On lofty mountain tops. In order to confirm his statement more fully, he promises that he will perform miracles contrary to the nature and order of things, that we may not imagine that we should think and judge of these things according to human capacity, or limit the power and promises of God to these inferior means. 143143     “Aux causes secondes.” “To second causes.” The Lord has sufficient power in himself, and needs not to borrow from any other, and is not confined to the order of nature, which he can easily change, whenever he thinks fit; for when he says that he will make waters to flow on the tops of mountains, and fountains in valleys, and pools in deserts, we know that all this is contrary to the order of nature. The reason why he promised these things is abundantly evident. It was that the Jews might not think that they were prevented from returning to Judea by that vast desert in which travelers are scorched by the heat of the sun, and deprived of all the necessaries of life. The Lord therefore promises that he will supply them with water, and with everything else that is necessary for the journey. Now, these things were fulfilled when the Lord brought his people out of Babylon, but much more abundantly when he converted the whole world to himself by Christ the Redeemer, from whom flow in great abundance throughout the whole world waters to quench the thirst of poor sinners. 144144     “Des poures pecheurs.” At that time such a change took place as could never have entered into the imaginations of men.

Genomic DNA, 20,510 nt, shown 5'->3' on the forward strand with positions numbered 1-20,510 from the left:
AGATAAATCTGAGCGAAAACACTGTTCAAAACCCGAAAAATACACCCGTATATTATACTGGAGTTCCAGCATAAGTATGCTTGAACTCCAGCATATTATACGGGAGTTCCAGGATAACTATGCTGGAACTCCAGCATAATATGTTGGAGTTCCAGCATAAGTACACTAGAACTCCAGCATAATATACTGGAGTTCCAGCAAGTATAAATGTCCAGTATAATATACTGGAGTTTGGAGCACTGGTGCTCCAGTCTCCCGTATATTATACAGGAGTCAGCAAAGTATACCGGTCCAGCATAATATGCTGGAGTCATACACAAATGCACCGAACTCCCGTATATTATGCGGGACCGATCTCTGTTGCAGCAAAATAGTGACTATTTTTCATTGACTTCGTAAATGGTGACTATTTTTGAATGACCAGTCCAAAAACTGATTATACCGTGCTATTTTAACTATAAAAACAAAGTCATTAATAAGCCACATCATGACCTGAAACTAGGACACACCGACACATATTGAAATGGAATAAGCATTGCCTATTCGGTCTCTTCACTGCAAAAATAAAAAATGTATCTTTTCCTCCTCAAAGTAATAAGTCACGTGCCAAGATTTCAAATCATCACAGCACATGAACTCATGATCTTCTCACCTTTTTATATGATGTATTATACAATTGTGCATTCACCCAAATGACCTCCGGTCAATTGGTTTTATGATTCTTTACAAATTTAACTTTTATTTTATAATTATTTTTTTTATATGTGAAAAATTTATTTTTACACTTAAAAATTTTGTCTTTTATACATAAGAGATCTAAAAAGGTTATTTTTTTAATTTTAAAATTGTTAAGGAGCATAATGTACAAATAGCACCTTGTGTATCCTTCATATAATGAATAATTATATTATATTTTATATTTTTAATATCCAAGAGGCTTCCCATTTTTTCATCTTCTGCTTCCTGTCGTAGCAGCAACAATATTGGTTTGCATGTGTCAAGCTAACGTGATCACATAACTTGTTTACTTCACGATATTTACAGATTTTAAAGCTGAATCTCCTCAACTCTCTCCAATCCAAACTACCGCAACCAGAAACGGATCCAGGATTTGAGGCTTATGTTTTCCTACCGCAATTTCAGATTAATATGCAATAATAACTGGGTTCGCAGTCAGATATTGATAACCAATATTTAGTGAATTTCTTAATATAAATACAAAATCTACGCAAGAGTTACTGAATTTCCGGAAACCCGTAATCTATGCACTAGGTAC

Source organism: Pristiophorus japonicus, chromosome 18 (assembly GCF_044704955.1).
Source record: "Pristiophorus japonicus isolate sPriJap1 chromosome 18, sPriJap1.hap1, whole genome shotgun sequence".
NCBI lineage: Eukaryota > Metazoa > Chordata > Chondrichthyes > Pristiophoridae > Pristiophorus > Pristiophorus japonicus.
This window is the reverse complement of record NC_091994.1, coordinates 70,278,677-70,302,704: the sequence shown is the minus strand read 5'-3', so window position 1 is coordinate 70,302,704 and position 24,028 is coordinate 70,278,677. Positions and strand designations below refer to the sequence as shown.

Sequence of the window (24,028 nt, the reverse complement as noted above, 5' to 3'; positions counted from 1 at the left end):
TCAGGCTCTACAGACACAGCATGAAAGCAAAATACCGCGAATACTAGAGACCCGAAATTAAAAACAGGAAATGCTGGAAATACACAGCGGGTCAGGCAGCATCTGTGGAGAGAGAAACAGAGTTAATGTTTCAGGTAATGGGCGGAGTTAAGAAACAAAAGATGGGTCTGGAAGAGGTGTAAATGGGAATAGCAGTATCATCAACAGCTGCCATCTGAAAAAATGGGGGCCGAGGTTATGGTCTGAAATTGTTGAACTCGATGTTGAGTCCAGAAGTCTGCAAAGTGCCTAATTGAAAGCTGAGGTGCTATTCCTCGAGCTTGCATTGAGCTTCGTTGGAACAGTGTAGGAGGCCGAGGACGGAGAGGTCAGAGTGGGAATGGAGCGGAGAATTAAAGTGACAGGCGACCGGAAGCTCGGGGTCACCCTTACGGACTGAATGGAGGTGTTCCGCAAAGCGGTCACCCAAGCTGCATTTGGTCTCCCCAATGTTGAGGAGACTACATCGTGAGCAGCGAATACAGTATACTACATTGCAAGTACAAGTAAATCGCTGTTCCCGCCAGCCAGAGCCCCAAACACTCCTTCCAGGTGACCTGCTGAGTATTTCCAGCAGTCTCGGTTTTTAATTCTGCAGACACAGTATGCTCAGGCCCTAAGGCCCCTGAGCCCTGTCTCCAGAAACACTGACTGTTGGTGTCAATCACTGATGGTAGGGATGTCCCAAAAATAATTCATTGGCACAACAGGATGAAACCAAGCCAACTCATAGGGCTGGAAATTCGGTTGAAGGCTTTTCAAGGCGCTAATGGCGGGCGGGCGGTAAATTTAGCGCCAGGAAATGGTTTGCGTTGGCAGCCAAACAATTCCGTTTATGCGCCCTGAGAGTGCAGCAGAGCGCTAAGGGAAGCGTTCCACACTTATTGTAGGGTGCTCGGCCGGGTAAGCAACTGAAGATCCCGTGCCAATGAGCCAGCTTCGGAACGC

20. Therefore let them see and know. While God leads us by all his works to adore him, yet when the restoration of his Church is the matter in question, his wonderful power is manifested, so as to constrain all to admire him. As we have seen elsewhere, and as he will afterwards repeat frequently, when he brought back his people from banishment, he gave a proof fitted for being remembered in all ages, as he declares in this passage that he will do. But because we are either sluggish or careless in considering his works, and because they quickly pass away from our view in consequence of our giving so little attention to them, he repeats the same statement in many forms. We give our attention to vain and useless matters, instead of admiring these works of God; and if at any time they excite our admiration, yet we quickly forget them, because we are speedily led aside to different and very unimportant matters. The Prophet therefore arouses us, in order to shake off our slothfulness, and to quicken and direct all our senses to understand the power of God. On this account he places in the first rank looking, which produces certain knowledge, and next adds thought, which more fully and abundantly confirms the knowledge.

It is uncertain whether the Prophet speaks of the Jews, who were the citizens of the Church, or of foreigners; but in my opinion we may view it as having a general meaning, that in the restoration of the Church the hand of God will be visible even to very remote Gentiles, so that all shall be constrained to admire the work of God. Yet it is certain that the Persians and Medes, after having conquered the Jews, were singularly astonished when they heard those passages from the prophets, and especially when they beheld the accomplishment of them before their eyes; for they knew that such things could not be performed by men, though they were not converted to God.